By Lobo Tigre
My friend Doug Casey has long predicted what he says will become known as The Greater Depression. In 2008 when I worked for him, we thought it had arrived. We didn’t think such a fatally wounded economy could be revived, and yet that’s what happened. Then, since the powers that be (TPTB) did so without addressing any of the underlying causes of the crash, we didn’t think it would work for long… and yet that’s exactly what happened. Instead of a new bust, we got a record boom.
Today, TPTB are doing everything they can to convince people that the exogenous shock of a global pandemic will be quickly dealt with and the good times will resume shortly.
But this time is different.
The shut-down is more sudden and complete. The sight of empty streets and people in surgical masks everywhere is deeply unnerving. People are truly scared. Whether they should be or not, they are.
This is pivotal in an economy held up by nothing more than confidence.
This time, it’s not just perma-bears like Doug and I who are saying that the economic halt could break fragile systems, plunging the world into a new global depression. Even some of the talking heads on financial media are asking if this could happen. And some of their guests are warning that you can’t just shut the economic engine of the world down and expect it to start back up again at the flip of a switch.
Mind you, having underestimated TPTB in 2008, I’m not predicting Doug’s Greater Depression now. But I am saying that it’s possible. And I don’t think this is some tiny, remote possibility.
Even if we say, for the sake of argument, that the US economy was hunky-dory before COVID-19, the global economy very clearly was not. The world as a whole was teetering on the edge of recession—if it had not indeed already slipped over that edge—when the outbreak occurred. The US economy can’t thrive in a vacuum. And while there were some rosy numbers in the US, those were in a context of negative real interest rates and more than a decade of easy money.
The world as a whole was absolutely not ready for this economic shock, and Western countries are ill-prepared to deal with it.
is worth thinking about, if only in a “prepare for the worst and hope for the
best” sort of way.
The Bad News
There’s so much to say here, I could write a science fiction novel about how bad this could get. But apart from the importance of understanding that a truly horrendous time could soon be upon us, I’m not sure how useful that would be. And there’s no time.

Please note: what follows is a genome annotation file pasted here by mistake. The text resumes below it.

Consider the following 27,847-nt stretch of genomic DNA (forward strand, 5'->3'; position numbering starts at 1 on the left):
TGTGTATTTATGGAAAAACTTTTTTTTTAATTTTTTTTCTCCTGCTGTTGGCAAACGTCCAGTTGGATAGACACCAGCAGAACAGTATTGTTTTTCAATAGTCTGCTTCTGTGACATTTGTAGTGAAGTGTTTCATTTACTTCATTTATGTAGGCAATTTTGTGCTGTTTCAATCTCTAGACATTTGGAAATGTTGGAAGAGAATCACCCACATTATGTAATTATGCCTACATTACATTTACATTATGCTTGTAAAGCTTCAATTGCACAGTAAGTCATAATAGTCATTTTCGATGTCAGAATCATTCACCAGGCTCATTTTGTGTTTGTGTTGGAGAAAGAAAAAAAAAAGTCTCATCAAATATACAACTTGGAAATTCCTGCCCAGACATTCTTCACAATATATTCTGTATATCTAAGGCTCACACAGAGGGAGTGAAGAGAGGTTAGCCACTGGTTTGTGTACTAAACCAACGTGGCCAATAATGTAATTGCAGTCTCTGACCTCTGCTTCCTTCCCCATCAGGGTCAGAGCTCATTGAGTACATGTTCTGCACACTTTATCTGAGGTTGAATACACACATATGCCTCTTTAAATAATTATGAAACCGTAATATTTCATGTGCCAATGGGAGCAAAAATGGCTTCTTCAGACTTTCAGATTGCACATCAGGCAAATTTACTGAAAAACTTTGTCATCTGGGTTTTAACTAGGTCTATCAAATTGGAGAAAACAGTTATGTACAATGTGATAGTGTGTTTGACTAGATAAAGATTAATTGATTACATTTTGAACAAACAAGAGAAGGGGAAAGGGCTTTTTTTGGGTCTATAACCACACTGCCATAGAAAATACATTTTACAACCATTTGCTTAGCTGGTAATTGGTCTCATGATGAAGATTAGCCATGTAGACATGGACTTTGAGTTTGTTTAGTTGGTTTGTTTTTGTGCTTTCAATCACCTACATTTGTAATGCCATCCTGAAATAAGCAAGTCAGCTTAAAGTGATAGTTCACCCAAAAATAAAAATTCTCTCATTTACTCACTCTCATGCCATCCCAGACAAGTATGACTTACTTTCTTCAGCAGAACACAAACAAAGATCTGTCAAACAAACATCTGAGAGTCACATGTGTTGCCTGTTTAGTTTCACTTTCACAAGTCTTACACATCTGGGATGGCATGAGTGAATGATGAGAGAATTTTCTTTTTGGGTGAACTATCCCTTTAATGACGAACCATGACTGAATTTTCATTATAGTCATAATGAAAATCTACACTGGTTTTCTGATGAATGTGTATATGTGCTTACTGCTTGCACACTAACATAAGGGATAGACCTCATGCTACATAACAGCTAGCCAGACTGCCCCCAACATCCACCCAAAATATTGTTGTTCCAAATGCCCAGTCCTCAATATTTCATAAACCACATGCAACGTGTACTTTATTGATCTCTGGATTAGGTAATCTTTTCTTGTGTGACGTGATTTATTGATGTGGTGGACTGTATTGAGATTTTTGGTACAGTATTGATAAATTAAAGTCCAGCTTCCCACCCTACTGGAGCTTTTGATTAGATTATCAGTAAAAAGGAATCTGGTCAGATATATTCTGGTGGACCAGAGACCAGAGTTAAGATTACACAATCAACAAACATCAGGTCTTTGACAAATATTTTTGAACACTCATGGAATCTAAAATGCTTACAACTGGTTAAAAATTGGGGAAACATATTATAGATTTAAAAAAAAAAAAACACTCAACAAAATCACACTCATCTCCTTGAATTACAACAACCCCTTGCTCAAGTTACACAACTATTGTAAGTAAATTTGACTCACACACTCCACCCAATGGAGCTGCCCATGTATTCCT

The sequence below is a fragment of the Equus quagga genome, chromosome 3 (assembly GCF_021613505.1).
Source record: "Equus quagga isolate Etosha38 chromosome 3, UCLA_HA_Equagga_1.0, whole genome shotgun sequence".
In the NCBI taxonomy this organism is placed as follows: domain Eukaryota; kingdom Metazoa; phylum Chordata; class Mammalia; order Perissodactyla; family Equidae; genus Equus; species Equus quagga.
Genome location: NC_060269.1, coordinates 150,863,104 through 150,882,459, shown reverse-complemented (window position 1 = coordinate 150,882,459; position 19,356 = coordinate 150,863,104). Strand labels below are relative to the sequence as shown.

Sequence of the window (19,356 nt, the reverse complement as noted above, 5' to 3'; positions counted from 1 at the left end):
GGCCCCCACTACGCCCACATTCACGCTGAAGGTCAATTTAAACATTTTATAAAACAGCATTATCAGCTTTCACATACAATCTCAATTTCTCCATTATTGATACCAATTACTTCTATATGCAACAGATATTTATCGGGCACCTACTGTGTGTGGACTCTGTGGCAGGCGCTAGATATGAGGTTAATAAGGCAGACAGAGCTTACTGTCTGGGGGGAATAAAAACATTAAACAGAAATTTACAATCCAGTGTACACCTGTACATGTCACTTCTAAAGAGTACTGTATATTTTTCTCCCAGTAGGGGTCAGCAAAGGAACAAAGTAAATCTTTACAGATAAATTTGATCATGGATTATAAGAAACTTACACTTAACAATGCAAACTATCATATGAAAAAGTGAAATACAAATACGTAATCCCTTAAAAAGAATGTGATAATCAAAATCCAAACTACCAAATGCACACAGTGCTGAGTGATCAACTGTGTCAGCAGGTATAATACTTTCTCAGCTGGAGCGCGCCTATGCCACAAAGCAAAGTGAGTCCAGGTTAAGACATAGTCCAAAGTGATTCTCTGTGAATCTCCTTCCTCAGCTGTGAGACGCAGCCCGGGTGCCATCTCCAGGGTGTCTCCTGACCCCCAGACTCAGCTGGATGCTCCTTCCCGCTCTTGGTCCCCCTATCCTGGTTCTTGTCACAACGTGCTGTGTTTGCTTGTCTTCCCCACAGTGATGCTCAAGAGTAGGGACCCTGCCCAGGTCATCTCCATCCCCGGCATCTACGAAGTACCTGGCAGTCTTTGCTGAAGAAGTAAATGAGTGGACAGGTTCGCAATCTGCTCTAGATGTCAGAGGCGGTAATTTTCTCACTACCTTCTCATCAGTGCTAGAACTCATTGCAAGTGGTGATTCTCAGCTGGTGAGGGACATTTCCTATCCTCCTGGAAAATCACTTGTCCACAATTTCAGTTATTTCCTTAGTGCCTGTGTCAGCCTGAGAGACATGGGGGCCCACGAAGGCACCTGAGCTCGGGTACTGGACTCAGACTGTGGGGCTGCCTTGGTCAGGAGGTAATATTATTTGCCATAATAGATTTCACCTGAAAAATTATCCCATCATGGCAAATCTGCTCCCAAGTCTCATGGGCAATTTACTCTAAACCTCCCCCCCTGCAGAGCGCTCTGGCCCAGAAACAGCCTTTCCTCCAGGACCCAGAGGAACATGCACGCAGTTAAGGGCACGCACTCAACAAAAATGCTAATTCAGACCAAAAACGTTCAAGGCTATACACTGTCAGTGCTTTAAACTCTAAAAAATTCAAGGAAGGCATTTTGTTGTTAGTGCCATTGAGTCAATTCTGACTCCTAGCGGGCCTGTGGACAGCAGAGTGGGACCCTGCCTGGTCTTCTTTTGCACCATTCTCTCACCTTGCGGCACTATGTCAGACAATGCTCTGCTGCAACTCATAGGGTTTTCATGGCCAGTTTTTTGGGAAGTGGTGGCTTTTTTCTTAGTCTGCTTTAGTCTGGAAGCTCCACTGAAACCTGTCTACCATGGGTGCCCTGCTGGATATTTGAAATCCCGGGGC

In my humble opinion, the single most critical reality to keep in mind is that a depression today could get much worse than the one in the 1930s.
Back then, most people in the world still made their living in agriculture. Among those who didn’t, almost all had family or knew someone who did live on a farm. That’s where many went when they could no longer pay their rent. In today’s service economies that rely on globalized “just in time” distribution systems, a major economic disruption has the potential to leave a large chunk of the population hungry and with nowhere to go… except to the government, which won’t be able to feed and house everyone.
Plus, the psychology of rugged individualism is all but gone. The entitlement mentality has taken over. People unused to hardship are not likely to adapt well. I think we’re likely to see shocking levels of civil unrest, food riots, and increasing levels of the most despicable crimes as people turn against one another.
Another key point is that the worst among us are drawn to the halls of power.
Politicians must be expected to make maximum use of such a crisis to expand their own power.
Robert Higgs documented and explained this phenomenon in his famous book, Crisis and Leviathan.
In my view, this doesn’t just mean higher taxes and regulation, it means greatly curtailed civil liberties and infringement of basic (real) human rights.
The relative immunity of those in power will just attract even more of the psychopaths among us to seek public office. This will increase the harm they do to our systems of governance as well as the corruption and more plainly predatory behavior they engage in.
In short, if the world does sink into a depression, it won’t be just an economic disaster. It will be a social, political, and civilizational disaster of the greatest magnitude.
The Good News
There’s nothing good about an economic depression. Yes, it would likely motivate innovation and could have other positive long-term benefits. This is especially so if you believe, as I do, that the current system is deeply distorted by government interference. If so, a true reset could clear the stage for much better things to come. But it could also clear the way for something much worse. And either way, we’d still have to go through the wringer first.